Rukmini worked for 17 hours straight for Birbal Trilogy

Rukmini worked for 17 hours straight for Birbal Trilogy

Rukmini Vasanth

Rukmini Vasanth made her debut into the Kannada film industry with Birbal Trilogy - Case 1: Finding Vajramuni, directed by M G Srinivas, that released on Friday. After graduating from Royal Academy of Dramatic Art, London, she worked in theatre for a few years.
In a candid chat with Tini Sara Anien, she shares about her exciting journey in Sandalwood so far. 

What got you interested in acting?

I have always loved artforms and acting. My mother is a dancer, and I started dancing when I was six and theatre when I was 10. The idea of storytelling through my actions and word, which people could see what I was trying to explain was intoxicating. 

Is acting in the theatre and movies different? 

Both the spaces need a different kind of stamina. In theatre, one needs the energy to last through an hour or two straight in front of an audience, without a break.

In a film, one must be able to go through a scene or emotion, even up to 20 times until the perfect shot is achieved; each take has to be as fresh as before because one doesn’t know which one will be the right one. I realised only after my first shot for the film that when another take is done, it can’t be like a rewind. 

What about films brought you to Sandalwood?

I wanted to explore every style of storytelling. I had learned the basics of acting in my course which I wanted to put into practice. I work with an agency, and they informed me about ‘Birbal’. I went for the audition with my mother, did some readings, and we ended up spending hours with Srinivas sir and Sujay Shastry sir. It was a great experience and very motivating. I knew that I wanted to do the role.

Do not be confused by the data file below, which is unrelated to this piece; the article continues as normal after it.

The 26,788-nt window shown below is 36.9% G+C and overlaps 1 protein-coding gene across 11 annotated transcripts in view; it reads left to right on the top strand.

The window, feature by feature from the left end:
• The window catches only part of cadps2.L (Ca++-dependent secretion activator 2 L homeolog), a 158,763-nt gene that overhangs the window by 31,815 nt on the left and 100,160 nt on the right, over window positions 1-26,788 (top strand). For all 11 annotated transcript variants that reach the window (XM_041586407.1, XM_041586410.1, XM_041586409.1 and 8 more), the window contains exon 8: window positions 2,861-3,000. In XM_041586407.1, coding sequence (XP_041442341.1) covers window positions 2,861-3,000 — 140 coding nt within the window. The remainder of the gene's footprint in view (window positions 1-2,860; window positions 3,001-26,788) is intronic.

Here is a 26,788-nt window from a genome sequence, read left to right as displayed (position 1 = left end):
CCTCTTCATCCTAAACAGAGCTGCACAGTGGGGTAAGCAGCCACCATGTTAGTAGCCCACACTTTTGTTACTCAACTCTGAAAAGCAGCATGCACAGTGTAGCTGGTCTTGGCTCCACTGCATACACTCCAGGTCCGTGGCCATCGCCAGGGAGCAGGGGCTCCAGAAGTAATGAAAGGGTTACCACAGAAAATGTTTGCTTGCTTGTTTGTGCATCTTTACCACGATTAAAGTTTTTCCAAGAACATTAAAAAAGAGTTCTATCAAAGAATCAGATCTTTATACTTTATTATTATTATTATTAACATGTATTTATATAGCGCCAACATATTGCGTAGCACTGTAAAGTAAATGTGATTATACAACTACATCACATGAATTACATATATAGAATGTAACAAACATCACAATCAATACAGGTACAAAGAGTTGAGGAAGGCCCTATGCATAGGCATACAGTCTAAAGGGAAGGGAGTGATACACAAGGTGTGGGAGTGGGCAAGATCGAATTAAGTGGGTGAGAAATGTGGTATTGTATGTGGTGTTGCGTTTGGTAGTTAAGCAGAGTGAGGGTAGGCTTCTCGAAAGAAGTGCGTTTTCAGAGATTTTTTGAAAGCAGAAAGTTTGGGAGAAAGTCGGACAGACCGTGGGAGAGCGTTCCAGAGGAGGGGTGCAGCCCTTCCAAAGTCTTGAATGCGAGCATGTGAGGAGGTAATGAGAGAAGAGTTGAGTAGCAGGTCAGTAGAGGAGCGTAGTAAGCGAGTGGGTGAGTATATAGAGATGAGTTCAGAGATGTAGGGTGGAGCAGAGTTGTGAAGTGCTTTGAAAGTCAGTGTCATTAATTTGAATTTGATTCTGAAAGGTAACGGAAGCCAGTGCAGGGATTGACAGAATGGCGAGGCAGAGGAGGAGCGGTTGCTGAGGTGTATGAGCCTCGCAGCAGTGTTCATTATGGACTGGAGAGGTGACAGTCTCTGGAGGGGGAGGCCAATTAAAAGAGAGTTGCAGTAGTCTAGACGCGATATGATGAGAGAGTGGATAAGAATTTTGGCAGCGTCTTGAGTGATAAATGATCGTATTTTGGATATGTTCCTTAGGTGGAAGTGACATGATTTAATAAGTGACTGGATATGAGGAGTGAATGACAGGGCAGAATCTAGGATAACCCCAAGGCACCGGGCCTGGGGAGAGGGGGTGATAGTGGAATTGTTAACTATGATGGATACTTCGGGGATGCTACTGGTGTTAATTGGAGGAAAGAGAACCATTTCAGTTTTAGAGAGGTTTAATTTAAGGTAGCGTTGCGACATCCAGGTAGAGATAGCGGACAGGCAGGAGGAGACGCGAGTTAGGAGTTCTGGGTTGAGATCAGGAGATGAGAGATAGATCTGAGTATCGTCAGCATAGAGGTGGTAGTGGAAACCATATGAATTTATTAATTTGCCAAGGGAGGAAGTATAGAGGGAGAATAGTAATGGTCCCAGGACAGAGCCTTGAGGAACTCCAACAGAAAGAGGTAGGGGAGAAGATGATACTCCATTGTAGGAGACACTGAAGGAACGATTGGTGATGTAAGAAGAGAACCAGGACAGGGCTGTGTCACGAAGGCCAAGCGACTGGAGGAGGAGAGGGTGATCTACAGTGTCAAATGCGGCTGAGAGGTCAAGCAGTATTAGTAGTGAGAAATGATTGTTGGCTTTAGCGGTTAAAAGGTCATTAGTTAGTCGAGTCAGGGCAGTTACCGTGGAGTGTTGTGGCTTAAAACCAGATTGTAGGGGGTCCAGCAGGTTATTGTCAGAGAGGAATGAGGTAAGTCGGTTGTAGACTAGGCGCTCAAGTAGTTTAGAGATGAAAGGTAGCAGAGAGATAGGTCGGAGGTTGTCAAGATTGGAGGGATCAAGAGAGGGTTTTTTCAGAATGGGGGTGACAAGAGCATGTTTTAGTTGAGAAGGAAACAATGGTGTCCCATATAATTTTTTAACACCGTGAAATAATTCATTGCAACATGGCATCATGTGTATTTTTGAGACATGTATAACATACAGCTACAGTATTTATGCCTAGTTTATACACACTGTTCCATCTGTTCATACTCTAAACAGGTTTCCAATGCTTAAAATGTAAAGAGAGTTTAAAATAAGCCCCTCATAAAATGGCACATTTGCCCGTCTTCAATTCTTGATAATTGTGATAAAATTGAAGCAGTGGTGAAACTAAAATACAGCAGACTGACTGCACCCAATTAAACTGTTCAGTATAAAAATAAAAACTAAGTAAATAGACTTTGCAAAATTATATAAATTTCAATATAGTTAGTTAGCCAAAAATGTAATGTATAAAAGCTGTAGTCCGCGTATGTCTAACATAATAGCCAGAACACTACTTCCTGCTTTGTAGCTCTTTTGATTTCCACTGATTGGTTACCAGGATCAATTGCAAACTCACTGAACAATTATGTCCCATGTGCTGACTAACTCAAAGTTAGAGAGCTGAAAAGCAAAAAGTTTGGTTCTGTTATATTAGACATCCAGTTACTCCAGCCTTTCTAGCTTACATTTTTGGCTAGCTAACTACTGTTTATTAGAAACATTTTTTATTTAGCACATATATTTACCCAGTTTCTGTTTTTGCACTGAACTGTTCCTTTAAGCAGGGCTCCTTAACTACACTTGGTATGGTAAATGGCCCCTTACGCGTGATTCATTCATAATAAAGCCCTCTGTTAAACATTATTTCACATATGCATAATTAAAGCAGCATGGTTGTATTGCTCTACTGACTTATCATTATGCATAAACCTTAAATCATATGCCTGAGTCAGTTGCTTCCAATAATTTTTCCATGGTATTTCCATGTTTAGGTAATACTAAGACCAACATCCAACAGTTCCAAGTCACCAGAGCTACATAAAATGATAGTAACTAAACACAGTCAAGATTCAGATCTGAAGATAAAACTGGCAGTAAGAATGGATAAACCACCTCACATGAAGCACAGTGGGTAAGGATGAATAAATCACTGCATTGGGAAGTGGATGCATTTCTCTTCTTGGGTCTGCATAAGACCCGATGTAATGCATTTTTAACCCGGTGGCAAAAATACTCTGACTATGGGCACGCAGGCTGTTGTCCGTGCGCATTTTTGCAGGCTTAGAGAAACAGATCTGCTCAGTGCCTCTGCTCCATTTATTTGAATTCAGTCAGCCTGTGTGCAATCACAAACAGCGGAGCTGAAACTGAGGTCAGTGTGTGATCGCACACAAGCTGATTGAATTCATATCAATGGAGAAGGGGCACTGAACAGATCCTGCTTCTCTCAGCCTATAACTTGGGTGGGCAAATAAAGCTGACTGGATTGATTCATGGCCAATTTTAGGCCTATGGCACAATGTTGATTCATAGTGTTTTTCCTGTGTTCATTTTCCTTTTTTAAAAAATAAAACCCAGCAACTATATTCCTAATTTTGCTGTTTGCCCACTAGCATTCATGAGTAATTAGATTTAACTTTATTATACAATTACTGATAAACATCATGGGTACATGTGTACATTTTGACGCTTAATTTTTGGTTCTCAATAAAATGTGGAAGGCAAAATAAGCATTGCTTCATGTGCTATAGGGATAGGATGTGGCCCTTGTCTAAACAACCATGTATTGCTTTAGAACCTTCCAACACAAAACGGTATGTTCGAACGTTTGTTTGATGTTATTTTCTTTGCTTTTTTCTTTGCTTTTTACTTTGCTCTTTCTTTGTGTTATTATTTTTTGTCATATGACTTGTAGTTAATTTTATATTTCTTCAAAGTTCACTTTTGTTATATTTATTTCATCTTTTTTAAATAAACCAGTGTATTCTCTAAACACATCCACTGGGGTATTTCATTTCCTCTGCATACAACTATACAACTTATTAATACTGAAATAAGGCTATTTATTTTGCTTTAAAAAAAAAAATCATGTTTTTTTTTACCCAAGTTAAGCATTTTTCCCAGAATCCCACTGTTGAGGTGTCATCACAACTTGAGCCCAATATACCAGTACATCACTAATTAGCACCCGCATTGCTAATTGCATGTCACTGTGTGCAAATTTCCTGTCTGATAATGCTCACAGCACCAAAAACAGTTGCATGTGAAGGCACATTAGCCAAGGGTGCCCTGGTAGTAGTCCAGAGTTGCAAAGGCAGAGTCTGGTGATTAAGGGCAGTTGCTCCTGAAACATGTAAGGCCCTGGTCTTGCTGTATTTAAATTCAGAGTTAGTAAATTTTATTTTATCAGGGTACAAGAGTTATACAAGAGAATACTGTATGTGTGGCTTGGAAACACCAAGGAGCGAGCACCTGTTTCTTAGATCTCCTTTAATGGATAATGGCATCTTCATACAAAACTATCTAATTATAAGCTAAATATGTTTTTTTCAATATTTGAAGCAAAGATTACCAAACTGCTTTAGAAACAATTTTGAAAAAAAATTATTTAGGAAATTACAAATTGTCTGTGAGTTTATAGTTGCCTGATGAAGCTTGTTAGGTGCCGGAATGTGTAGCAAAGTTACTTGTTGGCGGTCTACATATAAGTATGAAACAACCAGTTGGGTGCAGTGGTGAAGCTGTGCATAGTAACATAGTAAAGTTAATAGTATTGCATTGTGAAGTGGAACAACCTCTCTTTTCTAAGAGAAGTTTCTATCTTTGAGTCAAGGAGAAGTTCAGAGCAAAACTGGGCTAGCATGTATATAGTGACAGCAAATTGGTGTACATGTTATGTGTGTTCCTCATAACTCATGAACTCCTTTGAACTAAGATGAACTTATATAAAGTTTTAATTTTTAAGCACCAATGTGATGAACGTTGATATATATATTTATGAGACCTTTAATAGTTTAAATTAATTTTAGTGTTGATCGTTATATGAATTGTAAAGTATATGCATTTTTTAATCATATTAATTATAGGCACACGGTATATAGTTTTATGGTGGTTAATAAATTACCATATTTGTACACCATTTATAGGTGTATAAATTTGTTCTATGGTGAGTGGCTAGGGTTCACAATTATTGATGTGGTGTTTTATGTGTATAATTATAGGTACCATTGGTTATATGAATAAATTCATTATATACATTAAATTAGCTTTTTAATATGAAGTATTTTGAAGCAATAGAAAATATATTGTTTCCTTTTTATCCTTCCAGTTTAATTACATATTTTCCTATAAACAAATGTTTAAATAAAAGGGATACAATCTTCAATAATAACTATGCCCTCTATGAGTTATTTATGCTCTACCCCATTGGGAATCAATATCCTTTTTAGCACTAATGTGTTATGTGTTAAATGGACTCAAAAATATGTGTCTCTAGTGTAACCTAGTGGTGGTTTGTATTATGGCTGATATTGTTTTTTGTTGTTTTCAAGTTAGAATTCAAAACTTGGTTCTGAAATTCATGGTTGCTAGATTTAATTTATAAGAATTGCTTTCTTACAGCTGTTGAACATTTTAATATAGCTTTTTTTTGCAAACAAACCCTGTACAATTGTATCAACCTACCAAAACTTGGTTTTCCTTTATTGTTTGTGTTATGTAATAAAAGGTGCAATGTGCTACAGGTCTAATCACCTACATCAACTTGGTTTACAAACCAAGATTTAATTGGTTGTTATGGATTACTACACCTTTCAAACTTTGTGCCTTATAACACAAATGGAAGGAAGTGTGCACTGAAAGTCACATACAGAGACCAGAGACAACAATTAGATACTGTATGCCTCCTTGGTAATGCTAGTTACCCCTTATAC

Tell us a bit about your role. 

I play the role of Jhanvi Bhargav, an advocate who works at the same law firm that Mahesh Das (played by M G Srinivas) works at. Jhanvi is an ambitious person and deals with different pressures by society. I always wanted to do a role which was beyond just making me look nice on screen and to be a prominent part of the story. This role was just that. 

How did you prepare for your role?

Apart from talking to a few lawyer friends, I didn’t do much. I didn’t watch too many similar films as I didn’t want to feel intimidated. We did a few workshops before the film. I had to tone down on the expressions as the camera magnifies the smallest thing one does unlike theatre.

How was your chemistry with Srinivas?

He is a great person to work with. He helped me with my Kannada. He was very supportive and knows how to motivate one to reach a particular goal. 

Any fun moments on the sets?

There were lots of fun moments. When we were shooting for the song ‘Ragini Madam’, I found a sack of popcorn lying around. My makeup artiste and I sat in my room, and we started eating it, while Srini sir was trying to find the sack. There was a time when we shot for 17 hours straight. I always had the patience to work on things I love for as long as it takes, but I am not sure if everyone would find that fun. 

Will you continue working in theatre?

A lot of people have asked me this question and the answer is yes. I want to continue working on stage and in front of the camera. Both these platforms challenge me in different ways, and I would like to continue both of them.

A genre in films you want to work with?

I would love to work in a romantic comedy, but would like to take a shot at everything.